It is an object of this invention to provide a method and apparatus for pretreating combustible hydrocarbon gas or vapor to produce higher molecular weight hydrocarbons, carbon soot and hydrogen by passing hydrocarbon gas, such as methane or natural gas, through a glow discharge at higher volume flow and higher pressure than prior glow discharges.
Still another object of this invention is to provide a method and apparatus for conduct of reactions of reactant gases, such as hydrogen, nitrogen and oxygen in molecular form to produce the corresponding atoms, ions or excited species.
Yet another object of this invention to provide a method and apparatus for conversion of gaseous molecules into reactive atoms and free radicals, such as NH3 to produce N. and NH2. and silane to produce Six. and H..
It is another object of this invention to provide a method and apparatus for creating an intense white light by passing hydrocarbon gas, such as methane or natural gas, through a glow discharge at higher pressure than prior glow discharges.
These and other objects and advantages of the invention are achieved by passing gas or vapor in a swirling pathway to form a vortex between two opposing electrodes within a glow discharge chamber, a first of the electrodes having an electric potential with respect to the second of the electrodes sufficiently different to maintain a glow discharge between the electrodes, and passing the gas or vapor through an exit port from the discharge chamber in or near one of the electrodes at the downstream end of the vortex. The swirling gas stabilizes the glow discharge permitting separation of the electrodes to distances of more than about 3 mm apart and operation of the glow discharge at pressures of up to several atmospheres. Greater separation of the electrodes allows much higher flow volumes of reactant gas to pass through a much larger glow discharge volume providing higher energy transfer for efficient conduct of chemical reactions, such as conversion of hydrocarbon gas to higher hydrocarbons, carbon and hydrogen. Operation of these types of glow discharges at higher pressures, such as atmospheric, greatly reduces energy and design requirements of the system. The small size, operation at about atmospheric pressure, and simplicity of operation of the apparatus of this invention permits its facile incorporation into other chemical systems and processes, such as pretreatment of combustible hydrocarbon gases in close association with a burner for enhancement of combustion, as a source of injection gases for spark ignition engines, or as a source of reactive gas, such as hydrogen, nitrogen or oxygen atoms obtained from the corresponding molecular gases to be used as chemical reactants.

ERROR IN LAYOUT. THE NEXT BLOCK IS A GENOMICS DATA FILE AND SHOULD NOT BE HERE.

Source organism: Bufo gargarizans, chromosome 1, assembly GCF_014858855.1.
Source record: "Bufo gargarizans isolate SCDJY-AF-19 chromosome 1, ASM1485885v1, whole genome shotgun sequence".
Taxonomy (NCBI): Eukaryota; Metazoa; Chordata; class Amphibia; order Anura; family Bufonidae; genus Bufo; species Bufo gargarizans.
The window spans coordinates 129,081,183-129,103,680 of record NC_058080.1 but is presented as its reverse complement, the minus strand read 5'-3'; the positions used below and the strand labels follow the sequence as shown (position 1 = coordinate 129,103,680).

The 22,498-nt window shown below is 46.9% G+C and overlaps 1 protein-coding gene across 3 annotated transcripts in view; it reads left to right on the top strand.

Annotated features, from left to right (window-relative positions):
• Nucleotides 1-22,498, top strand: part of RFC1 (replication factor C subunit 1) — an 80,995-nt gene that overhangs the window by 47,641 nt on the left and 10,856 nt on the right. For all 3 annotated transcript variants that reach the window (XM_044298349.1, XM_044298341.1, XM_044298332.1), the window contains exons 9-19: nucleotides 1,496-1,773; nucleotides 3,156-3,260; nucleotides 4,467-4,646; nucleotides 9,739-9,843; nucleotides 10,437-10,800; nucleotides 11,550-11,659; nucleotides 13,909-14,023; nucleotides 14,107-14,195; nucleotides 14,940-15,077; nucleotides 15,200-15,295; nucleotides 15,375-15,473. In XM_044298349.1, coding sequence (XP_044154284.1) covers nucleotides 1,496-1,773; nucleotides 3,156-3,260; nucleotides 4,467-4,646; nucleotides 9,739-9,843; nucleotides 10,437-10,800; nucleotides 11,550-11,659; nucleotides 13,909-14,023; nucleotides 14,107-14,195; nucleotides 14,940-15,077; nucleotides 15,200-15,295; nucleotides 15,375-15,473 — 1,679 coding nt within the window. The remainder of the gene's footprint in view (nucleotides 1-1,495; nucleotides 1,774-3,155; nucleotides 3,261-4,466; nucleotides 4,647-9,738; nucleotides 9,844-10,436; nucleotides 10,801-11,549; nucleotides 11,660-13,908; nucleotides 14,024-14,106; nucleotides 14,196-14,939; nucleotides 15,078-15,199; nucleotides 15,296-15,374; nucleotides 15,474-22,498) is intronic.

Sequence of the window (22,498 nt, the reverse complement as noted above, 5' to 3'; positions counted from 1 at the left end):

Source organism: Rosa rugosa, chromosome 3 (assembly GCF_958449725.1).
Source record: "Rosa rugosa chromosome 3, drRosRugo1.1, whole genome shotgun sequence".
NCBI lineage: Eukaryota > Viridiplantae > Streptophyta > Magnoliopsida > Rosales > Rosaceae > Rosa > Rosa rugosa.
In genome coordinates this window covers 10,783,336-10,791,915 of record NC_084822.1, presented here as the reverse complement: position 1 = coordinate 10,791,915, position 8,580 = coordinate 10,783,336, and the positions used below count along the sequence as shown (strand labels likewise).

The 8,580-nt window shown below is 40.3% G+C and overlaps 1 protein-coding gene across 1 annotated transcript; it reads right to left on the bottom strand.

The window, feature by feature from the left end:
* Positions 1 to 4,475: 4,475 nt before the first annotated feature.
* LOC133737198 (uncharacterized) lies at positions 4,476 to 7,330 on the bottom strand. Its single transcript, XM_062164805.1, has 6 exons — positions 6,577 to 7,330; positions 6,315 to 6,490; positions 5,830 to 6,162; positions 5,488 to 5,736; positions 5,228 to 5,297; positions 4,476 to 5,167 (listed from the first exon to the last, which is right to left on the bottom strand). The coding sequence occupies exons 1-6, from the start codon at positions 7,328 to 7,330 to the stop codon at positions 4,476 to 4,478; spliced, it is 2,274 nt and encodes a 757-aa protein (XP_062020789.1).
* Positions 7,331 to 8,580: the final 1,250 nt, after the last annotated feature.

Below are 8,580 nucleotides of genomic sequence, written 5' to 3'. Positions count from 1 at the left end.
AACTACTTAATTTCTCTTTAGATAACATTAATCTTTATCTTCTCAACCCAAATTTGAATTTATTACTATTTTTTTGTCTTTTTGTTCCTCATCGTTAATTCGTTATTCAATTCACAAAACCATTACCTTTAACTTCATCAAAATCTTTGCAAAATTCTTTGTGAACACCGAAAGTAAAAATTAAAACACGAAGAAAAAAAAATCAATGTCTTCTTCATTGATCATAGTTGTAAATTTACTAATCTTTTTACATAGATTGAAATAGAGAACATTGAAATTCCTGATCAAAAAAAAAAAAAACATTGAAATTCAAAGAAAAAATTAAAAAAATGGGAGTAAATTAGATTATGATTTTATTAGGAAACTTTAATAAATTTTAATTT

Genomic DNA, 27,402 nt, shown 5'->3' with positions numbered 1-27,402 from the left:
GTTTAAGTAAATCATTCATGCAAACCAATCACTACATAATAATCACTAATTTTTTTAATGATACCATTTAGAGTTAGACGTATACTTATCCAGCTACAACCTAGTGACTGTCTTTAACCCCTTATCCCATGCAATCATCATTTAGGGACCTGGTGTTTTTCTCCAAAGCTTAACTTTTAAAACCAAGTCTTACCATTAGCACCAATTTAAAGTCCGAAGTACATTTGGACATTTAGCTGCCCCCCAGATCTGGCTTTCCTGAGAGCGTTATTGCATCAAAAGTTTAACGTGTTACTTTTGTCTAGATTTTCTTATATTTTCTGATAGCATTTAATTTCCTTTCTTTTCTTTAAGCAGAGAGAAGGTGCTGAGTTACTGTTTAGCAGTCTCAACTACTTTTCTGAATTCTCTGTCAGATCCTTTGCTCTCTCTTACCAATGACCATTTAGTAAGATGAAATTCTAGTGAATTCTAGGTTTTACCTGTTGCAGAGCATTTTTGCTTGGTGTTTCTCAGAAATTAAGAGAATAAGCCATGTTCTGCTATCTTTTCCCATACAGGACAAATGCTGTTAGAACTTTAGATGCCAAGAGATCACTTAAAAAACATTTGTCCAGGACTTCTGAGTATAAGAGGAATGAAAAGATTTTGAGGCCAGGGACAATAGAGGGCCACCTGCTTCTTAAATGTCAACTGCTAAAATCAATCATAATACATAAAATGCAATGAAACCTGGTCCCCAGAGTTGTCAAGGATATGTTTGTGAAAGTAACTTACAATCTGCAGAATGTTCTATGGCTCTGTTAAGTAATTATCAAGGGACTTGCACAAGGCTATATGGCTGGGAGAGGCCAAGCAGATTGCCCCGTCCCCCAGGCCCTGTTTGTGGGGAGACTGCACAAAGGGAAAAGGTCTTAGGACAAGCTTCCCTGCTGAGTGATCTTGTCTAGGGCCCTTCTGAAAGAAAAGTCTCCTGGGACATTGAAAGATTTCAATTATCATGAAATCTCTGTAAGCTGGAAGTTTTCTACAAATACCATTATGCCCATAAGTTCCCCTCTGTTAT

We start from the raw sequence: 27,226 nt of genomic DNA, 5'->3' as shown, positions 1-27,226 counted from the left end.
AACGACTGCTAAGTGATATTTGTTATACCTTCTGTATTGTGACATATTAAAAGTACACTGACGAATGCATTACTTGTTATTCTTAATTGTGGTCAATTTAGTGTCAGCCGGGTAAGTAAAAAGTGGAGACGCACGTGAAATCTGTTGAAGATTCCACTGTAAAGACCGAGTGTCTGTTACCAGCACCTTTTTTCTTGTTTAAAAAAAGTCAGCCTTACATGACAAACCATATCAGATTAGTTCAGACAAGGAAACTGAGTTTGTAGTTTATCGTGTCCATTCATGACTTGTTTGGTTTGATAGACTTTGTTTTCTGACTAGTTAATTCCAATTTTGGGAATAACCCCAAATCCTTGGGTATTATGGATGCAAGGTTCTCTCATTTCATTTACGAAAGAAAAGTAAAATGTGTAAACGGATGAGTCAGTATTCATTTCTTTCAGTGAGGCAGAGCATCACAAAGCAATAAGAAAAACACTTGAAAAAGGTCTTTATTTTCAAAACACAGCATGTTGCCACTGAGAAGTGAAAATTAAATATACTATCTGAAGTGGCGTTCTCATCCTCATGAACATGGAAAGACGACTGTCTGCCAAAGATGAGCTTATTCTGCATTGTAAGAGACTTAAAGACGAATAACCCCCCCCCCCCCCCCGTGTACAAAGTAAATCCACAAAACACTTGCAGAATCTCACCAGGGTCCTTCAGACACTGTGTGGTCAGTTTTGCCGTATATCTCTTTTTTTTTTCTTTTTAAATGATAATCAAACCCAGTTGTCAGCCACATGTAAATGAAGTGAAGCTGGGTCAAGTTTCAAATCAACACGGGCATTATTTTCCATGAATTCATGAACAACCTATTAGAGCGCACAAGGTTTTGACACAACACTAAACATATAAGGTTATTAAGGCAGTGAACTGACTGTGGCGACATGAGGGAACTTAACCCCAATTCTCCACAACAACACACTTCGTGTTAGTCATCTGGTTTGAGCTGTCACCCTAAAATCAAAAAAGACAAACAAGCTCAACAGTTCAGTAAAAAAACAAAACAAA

The above and further objects and advantages of this invention will become apparent upon reading the description of =specific preferred embodiments with reference to the drawings, wherein:
FIG. 1 is a cross-sectional view of one embodiment of a atmospheric pressure gas glow discharge chamber according to this invention;
FIG. 2 is a plot of discharge voltage versus discharge current with the flow of air and natural gas through the glow discharge chamber shown in FIG. 1; and
FIG. 3 is a cross sectional view of another embodiment of an atmospheric pressure gas glow discharge chamber according to this invention suitable for pretreatment of combustible gases.